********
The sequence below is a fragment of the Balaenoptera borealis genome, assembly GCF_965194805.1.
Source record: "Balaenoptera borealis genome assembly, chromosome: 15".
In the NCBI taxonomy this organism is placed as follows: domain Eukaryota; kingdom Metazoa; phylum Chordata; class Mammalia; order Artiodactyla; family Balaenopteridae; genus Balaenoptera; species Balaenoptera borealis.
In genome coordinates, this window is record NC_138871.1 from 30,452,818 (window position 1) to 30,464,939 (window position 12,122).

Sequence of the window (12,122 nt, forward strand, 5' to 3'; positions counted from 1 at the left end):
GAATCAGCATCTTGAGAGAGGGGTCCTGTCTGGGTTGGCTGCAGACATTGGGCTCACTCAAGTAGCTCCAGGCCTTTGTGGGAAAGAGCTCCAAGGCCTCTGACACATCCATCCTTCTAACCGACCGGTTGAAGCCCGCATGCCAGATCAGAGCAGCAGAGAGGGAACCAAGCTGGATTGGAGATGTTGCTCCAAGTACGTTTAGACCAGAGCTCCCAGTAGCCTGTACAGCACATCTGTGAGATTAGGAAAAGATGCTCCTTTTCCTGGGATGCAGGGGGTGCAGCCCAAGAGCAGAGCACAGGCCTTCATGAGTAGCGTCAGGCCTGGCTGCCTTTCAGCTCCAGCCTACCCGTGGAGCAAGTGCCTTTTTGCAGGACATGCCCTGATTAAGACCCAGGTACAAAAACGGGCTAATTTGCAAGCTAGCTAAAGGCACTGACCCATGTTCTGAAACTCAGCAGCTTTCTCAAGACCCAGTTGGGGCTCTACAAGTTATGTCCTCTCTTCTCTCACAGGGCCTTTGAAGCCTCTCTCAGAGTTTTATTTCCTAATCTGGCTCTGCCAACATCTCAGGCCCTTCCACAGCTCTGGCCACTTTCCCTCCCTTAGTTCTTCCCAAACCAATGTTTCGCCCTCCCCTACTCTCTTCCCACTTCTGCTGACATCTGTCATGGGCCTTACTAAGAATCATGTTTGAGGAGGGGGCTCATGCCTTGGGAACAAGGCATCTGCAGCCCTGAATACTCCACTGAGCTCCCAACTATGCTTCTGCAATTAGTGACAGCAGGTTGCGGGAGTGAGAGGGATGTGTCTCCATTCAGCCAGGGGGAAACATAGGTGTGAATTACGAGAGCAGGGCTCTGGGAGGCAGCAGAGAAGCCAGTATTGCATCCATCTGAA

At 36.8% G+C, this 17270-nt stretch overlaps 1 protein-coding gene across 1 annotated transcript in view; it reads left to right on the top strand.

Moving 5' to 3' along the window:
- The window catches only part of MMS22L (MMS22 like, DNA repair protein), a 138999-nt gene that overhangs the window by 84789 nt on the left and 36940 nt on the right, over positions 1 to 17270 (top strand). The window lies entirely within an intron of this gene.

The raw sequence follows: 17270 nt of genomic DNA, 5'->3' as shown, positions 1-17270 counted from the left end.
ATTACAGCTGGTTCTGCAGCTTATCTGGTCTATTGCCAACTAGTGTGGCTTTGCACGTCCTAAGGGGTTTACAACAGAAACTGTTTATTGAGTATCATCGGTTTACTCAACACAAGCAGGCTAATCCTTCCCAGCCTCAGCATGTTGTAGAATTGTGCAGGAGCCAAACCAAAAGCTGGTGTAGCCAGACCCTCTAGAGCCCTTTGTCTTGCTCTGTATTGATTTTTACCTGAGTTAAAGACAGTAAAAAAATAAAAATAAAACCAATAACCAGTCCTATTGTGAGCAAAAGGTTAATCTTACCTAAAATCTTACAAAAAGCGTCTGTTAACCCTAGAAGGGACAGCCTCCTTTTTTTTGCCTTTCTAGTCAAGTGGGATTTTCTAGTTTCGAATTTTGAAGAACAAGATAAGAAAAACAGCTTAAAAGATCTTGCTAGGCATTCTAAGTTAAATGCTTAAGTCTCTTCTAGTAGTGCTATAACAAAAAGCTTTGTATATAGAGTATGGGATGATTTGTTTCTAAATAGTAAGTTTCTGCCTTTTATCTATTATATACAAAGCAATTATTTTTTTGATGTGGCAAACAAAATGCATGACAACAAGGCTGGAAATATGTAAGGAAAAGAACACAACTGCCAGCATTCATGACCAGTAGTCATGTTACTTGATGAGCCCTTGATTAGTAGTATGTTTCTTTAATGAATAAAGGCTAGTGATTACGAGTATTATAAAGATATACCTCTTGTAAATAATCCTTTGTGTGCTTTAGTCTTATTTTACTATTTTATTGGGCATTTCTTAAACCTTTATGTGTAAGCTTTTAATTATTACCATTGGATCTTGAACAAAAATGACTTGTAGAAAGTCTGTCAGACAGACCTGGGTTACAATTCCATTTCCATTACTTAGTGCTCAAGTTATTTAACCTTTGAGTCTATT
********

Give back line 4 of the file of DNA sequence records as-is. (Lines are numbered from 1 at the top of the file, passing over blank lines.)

In genome coordinates, this window is record NC_138871.1 from 30,452,818 (window position 1) to 30,464,939 (window position 12,122).